The advent of tougher regulations after the global financial crisis led investors to think banks were safe. Was the Archegos scandal a wake-up call or much ado about nothing?
In late March 2021, the collapse of Archegos Capital Management, a previously little-known family office in New York, triggered massive selloffs by several of the world’s largest investment banks, rocking financial markets and causing large losses for the lenders. Acting as prime brokers for Archegos, the banks had provided it with combined leverage of up to $50 billion, no doubt lured by the fees this entailed. This alarmed many investors, raising questions as to banks’ risk exposures, despite strict regulations introduced after the global financial crisis.1,2
At the same time, in a tentative return to normality, UK banks have resumed dividend distributions, albeit restricted, while their European counterparts are expected to do the same in the coming months.
“A maximum amount has been allowed by regulators to keep things ticking along and keep shareholders happier than they would have been last year,” says Oliver Judd, co-head of credit research at Aviva Investors.
Keeping stakeholders happy is important but excess capital could lead to riskier activities
“The return of dividends is healthy for the sector, and for making sure there isn't too much capital in the system. Keeping stakeholders happy is important, but depending on how it is deployed, excess capital could lead to riskier activities,” he adds. “Banks’ capital ratios have been increasing because they haven’t been paying out. This is great for credit investors but, even from a credit perspective, the consensus view is that banks could and should now operate at lower levels of excess capital.”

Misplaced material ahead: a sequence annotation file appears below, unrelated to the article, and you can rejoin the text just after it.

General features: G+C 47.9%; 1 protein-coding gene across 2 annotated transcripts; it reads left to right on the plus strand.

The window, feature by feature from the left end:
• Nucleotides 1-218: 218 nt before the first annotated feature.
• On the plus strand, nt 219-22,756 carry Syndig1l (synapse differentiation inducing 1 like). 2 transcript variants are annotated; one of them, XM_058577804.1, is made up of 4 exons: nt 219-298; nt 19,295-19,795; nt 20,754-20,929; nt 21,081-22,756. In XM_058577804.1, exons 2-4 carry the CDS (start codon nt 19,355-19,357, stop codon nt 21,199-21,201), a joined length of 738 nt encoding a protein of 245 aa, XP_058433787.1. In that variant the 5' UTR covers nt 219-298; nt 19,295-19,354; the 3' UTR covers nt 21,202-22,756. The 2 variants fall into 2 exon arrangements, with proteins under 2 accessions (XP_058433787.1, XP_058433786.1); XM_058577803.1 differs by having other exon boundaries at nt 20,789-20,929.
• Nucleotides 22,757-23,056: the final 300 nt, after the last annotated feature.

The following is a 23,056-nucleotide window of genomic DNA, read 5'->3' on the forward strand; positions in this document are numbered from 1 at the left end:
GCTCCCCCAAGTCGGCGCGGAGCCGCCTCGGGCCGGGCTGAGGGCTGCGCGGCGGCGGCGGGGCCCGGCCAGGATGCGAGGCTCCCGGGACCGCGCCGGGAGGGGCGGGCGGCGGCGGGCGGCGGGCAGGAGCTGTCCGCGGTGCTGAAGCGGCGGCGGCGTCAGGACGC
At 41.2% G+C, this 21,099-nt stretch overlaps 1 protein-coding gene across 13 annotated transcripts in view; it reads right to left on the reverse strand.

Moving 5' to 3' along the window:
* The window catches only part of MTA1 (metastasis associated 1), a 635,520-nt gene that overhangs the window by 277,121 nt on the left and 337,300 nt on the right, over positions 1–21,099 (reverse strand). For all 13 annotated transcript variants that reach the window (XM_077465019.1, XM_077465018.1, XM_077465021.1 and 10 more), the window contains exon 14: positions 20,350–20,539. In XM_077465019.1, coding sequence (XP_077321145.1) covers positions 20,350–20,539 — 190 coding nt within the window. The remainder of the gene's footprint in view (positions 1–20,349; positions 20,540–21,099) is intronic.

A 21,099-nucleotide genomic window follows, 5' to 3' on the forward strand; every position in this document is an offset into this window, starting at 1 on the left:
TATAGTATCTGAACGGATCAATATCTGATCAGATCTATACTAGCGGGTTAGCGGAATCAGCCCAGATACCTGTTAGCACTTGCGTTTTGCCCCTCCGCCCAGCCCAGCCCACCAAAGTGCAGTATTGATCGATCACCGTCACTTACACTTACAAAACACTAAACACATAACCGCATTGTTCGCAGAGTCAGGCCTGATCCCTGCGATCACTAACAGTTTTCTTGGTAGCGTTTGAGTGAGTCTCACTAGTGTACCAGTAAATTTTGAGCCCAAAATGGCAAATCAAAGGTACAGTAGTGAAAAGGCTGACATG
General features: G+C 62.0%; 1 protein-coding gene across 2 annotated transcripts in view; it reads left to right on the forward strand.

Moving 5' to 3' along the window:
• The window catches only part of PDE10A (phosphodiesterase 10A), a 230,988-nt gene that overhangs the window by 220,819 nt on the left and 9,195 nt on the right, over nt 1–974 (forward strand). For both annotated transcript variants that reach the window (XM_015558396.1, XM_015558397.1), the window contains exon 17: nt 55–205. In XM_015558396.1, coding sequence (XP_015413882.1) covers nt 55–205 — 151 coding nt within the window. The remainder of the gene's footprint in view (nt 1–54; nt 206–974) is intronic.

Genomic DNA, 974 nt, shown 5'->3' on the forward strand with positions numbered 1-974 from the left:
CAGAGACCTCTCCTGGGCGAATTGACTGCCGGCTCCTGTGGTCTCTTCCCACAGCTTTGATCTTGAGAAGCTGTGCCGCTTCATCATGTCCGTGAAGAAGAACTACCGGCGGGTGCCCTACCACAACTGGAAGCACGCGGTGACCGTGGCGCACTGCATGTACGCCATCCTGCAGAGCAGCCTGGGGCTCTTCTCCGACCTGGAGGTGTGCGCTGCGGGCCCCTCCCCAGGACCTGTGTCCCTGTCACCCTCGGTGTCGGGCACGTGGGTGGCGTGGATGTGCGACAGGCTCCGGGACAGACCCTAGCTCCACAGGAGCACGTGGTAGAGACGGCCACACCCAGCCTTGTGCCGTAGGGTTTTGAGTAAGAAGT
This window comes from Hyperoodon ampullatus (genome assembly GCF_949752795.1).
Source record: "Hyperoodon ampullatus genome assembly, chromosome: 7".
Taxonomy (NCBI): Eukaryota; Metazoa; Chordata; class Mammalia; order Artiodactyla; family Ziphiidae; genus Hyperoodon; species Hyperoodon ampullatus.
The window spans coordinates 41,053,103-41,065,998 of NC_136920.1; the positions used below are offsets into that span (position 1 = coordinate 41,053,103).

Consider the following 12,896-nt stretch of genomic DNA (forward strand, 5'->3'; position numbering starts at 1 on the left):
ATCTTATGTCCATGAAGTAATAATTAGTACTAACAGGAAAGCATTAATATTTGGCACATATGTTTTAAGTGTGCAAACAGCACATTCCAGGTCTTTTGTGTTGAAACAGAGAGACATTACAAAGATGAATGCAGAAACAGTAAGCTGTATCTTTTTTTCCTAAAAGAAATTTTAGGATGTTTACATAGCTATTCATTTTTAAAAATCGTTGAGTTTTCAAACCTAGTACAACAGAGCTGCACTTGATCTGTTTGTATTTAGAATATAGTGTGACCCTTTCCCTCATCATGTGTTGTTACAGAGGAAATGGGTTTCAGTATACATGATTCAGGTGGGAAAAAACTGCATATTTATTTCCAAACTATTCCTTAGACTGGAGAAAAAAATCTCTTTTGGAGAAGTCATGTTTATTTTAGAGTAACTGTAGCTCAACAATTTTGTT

That said, as the biggest risks gradually move from the pandemic and geopolitical concerns towards environmental, social and governance (ESG) factors and more familiar operational risks, the macroeconomic path will determine if and how banks accelerate dividend distributions and deploy capital to grow in the coming months.
“It’s all about the interplay between fears around operational risk, what regulators allow for dividends, and the macro path,” says Judd.
It won’t all be plain sailing, as the Archegos drama highlights. Regulators may decide to probe riskier activities and banks’ exposures to lightly regulated areas such as family offices.
“Perhaps the market got a bit blasé as banking became so heavily regulated and felt over-regulation protected us from any cyclical increase in risk taking,” says Judd. “Generally speaking, banks’ management teams have had very low risk tolerance for such prime brokerage businesses but, even in that environment, certain institutions have seen large hits.”
However, risk-taking is intrinsic to banking, and occasional losses are inevitable. Despite its losses from Archegos, Swiss banking group Credit Suisse remains profitable and still has excess capital, while regulators have allowed it to continue its share buyback programme.
“No banks went bust, no investors were hit with defaults, so it’s not comparable to the global financial crisis,” says Judd. “In that sense, the regulation put in place since then is working, but what this does show is that greater regulatory scrutiny needs to continue.”
Regulators need to find a way for banks to work together to avoid such risks